Going from three Gs (gravity) from a standstill to negative three Gs five seconds later and then "hitting a brick wall" when he hits the parachute button is a "piece of cake" for Bruce Bowler.
Bowler, who is racing a Federal Mogul Dragster at a NHRA Federal Mogul Drag Racing Series West Central Divisional at the Colonel's Brainerd International Raceway this weekend, thinks drag racing is easier than when he was the NHRA Northwest Division director.
"(Drag racing) is the side where the excitement is," the 59-year-old said. "The other side is where all the responsibility and the worry is. Here we have one job and that's to get down to the other end of the track before someone else does."
Bowler, who qualified No. 1 for the event in the first round of qualifying on Friday, begin drag racing in the late 1950s. In the next 40 years, he would also operate a drag strip in Denver and become the owner of a mortgage company with more than 100 employees.
He started racing dragsters part-time in 1995. In 1998, he started racing full-time. That summer also was when he retired from his company after 40 years.
Bowler said his son, who owned an automotive shop, sold it and became his crew chief.
"And here we are, this is what we do," Bowler said.
Bowler also collected his first-ever win at the division opener in Topeka last month.
It would be safe to say that Bowler started out slow in this class but he has shown major improvement. In 1998 he went better than 200 mph only twice. A year later he went over that peak 23 times and this year he has surpassed that speed 30 times.
Bowler set his best career elapsed time, 5.33 seconds, and speed, 266 mph, at the 16th annual Checker Schucks Kragen NHRA Nationals in Phoenix in February.
"It's been fun to watch the progress," he said.
Bowler's past performances have also caused him to become superstitious. He waits a while before he unwraps the parachutes from his rocket's wing after a successful run.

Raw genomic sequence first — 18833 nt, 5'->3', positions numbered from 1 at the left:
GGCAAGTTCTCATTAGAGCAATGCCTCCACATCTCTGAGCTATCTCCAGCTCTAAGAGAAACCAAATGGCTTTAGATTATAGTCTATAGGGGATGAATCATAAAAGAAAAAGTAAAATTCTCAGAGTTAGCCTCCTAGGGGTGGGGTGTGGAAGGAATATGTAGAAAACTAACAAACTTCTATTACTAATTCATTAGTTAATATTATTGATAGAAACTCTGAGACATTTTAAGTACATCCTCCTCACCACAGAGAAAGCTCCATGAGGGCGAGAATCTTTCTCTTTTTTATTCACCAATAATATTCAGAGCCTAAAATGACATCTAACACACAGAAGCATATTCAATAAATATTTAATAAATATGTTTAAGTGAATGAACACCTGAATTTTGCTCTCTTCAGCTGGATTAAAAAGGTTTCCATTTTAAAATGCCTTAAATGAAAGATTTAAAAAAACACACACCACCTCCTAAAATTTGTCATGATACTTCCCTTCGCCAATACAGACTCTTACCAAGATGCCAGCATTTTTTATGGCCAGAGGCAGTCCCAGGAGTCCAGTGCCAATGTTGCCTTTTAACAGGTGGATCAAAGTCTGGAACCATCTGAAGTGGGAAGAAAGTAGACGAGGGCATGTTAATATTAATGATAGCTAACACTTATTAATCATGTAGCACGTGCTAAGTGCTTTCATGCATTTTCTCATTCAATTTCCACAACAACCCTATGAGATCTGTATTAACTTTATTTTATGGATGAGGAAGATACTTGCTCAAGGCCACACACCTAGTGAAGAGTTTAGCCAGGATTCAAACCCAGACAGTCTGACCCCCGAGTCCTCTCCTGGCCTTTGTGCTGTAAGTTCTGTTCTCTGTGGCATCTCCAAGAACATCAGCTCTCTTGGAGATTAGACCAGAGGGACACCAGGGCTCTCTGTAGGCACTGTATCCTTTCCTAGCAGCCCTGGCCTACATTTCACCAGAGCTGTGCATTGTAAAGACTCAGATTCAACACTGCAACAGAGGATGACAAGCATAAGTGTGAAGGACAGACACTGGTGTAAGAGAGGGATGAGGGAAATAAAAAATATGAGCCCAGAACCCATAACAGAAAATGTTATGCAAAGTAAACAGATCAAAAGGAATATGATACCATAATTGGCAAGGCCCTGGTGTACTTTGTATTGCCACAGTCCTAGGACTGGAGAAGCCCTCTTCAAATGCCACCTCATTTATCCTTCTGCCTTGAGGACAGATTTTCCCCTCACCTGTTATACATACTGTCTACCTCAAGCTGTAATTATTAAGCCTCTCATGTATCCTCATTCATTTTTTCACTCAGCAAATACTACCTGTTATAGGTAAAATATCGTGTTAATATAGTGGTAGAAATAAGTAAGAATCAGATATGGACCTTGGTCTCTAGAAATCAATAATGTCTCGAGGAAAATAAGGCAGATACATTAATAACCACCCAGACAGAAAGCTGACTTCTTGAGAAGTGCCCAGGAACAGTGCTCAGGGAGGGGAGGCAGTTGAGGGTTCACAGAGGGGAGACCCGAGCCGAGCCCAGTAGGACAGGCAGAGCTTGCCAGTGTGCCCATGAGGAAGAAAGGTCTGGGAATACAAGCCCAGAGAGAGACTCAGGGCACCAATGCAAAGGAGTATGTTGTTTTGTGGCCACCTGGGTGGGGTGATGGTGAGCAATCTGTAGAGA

He said this is because he can remember watching other racers coming back in the pits with the chutes wrapped around their dragster's wings after they didn't make it down the track.
When he won at Topeka, he convinced the NHRA photographer to take his racer's photo with the parachutes still wrapped around its wing. This was unheard of, he said.
This sight could be commonplace this season, considering Bowler will race in every West Central Division event except the next one at Bandimere Speedway in Denver.
He said the reason is that his A-fuel dragster, which is somewhat rare in the series, runs better at lower altitudes. An A-fuel dragster burns nitro-methane and is fuel injected. An alcohol dragster, or blown dragster, burns alcohol and has a supercharger.
Bowler's racer did perform well at Bandimere Speedway in Denver three weeks ago, setting the event's low ET (1/500th of a second off track the record) but Bowler still does not like racing in high altitudes.
Since the car is not supercharged the thin air is harder on its engine.
"So it has to have air to be able to breath like you and I," he said.
Bowler has data to prove this. At Denver, he clicked off a 5.79 ET at 246 mph, but at Phoenix he had a 5.33 ET at 266 mph.
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